AWG Correspondent

Jim Finley

Williamsburg Winery Photos

Williamsburg Winery Review

Region: Virginia

Reviewed: July 12, 2014 by Jim Finley
Published: August 19, 2014

As you travel towards Williamsburg Winery, you're reminded why the Williamsburg area is such a popular tourist destination. In addition to Colonial Williamsburg, the area is home to Water Country USA, Busch Gardens Williamsburg, and numerous resorts and golf courses. My first thought was, "What a great destination for the whole family." Unfortunately, the tasting experience indicates that there may be a few too many tourists entering through Williamsburg's doors.

Williamsburg Winery is located on the historic Wessex Hundred farm, and the winemaker is Matthew Meyer. Meyer studied at UC Davis and worked at both Grgich Hills Estate and Heitz Wine Cellars in Napa Valley before joining Williamsburg Winery in 2002. In addition to the winery, visitors can enjoy a meal at either the Cafe Provencal or The Garbriel Archer Tavern and stay at Widmere Place, a European-style country hotel with 28 rooms.

After passing through a typical suburban neighborhood that had me questioning whether or not I was going in the right direction, I arrived at the entrance gate to Williamsburg Winery. The approach to the winery is long and beautiful. The tree-lined road proceeds through the vineyards and eventually takes you to Williamsburg's European-styled grounds. I had previously tasted a few Williamsburg wines during a #VAWineChat session and was impressed with their quality. If I enjoyed them at home, I was sure they would only be better when tasted at the winery.

The first thing you'll notice when you enter the winery is a wide selection of gifts. The abundance of gift items and lack of anyone pouring wine made me think I had entered the wrong building until the employee, at what I'll refer to as bar #1, asked if she could help me. I asked if I could do a tasting which resulted in a barely audible, somewhat syncopated, stream-of-conscious monologue mentioning "tours" and "is available?". Fortunately, the employee at the other bar, I'll call it bar #2, asked if I would like to do standard or reserve tasting. When I asked which wines were included with the reserve tasting, neither employee knew and one of the employees left to find out. After receiving the list of reserve wines, and wanting to compare the wines on the reserve tasting list with those on the standard list, I was directed to a wine bottle display at bar #1. I decided to go with the reserve tasting and indicated so to the employee at bar #1 who then asked if I had already purchased a tasting ticket. I indicated that I had not (since I had just determined which tasting I was going to do), and she directed me back to bar #2. In retrospect, I think bar #1 must have been "wine and gift buying bar" and bar #2 was the "buy your ticket for tasting bar." Because the employee at the "buy your ticket for tasting bar" was on the phone dealing with an after-hours tours request, the employee from the "wine and gift buying bar" tried to help out. The result was utter confusion. After eventually purchasing my tasting coupon for the reserve tasting, I was led to the tasting area concealed behind a heavy, wooden door.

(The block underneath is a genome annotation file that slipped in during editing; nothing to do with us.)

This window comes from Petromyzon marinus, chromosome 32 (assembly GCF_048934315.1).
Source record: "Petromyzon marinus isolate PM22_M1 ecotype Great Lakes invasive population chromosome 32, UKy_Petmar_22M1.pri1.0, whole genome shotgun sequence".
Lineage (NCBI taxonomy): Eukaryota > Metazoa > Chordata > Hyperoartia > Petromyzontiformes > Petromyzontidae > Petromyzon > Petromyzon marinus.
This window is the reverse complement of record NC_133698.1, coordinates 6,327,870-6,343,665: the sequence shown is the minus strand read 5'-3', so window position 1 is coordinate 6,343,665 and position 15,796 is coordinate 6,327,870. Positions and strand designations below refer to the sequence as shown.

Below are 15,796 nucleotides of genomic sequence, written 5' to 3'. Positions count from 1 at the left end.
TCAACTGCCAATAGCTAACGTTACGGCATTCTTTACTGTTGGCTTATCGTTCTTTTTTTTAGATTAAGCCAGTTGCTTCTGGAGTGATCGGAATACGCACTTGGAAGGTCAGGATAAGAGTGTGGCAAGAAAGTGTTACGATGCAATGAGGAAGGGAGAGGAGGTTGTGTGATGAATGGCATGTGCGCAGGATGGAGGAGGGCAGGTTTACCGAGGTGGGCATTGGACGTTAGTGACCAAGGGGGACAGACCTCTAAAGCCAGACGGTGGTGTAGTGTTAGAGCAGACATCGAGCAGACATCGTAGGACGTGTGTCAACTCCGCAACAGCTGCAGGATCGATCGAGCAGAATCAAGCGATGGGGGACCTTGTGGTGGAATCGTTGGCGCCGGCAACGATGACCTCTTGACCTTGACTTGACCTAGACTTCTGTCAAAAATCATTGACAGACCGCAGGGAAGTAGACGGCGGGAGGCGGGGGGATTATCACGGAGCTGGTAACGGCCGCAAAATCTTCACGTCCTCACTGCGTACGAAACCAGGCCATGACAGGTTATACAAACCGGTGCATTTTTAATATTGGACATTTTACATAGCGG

The tasting area itself is fairly plain but spacious and well lit. The tasting bar consists of wood tabletops mounted on wine barrels. It's obvious that the area is configured to deal with the large crowds that likely visit frequently. The server on the day of my visit was very pleasant but had limited knowledge of the wines being poured other than a list of flavors associated with each.

As the tasting menu indicated, the two whites, the 2012 Viognier and the 2011 Acte 12 Chardonnay, were both food friendly with bright acidity. Where Williamsburg shines, though, is with their reds. The 2010 Merlot Reserve ($32) is full bodied with cherry and chocolate flavors. The medium-length finish adds a note of black pepper making the Merlot one of Williamsburg's most interesting wines. The 2010 Gabriel Archer Reserve (32% Merlot, 29% Petit Verdot, 20% Cabernet Franc, 19% Cabernet Sauvignon) and 2009 Adagio (69% Petit Verdot, 25% Cabernet Sauvignon and 6% Cabernet Franc) are both elegant, well-balanced Bordeaux blends with dark fruit, earth and spice flavors. While the nose on the Gabriel Archer Reserve is impressive, I preferred the Adagio with its fuller body and more pronounced pepper and licorice flavors. Just so you don't experience sticker shock, the 2009 Adagio sells for $95, and the 2010 Gabriel Archer Reserve is $42.

The benefit to a winery of being near large tourist destinations is that it usually increases the number of people in the tasting room. The curse is that the winery needs to ensure they can handle the large, often not wine-focused, crowds and not lose too much money doing so. Unfortunately, that often includes harried employees, a focus on the gift shop, and scripted, shallow, wine presentations. Regardless, Williamsburg Winery is making some very good wines, and if you're in the area, I recommend you stop by to taste them. Since it seems that Williamsburg focuses most of its attention on its tours, I would skip the standard or reserve tasting and try either the "Tour and Tasting" for $10 or the "Extensive Tour and Reserve Wine Tasting" for $36.

Address & Contact Information: 5800 Wessex Hundred Williamsburg, Virginia 23185. Telephone: 757-229-0999, email:, website: Tasting Hours: Mar-Dec: 10:30-5:30; Jan-Feb: Mon-Fri 11:30-4:30, Sat-Sun 10:30-5:30.

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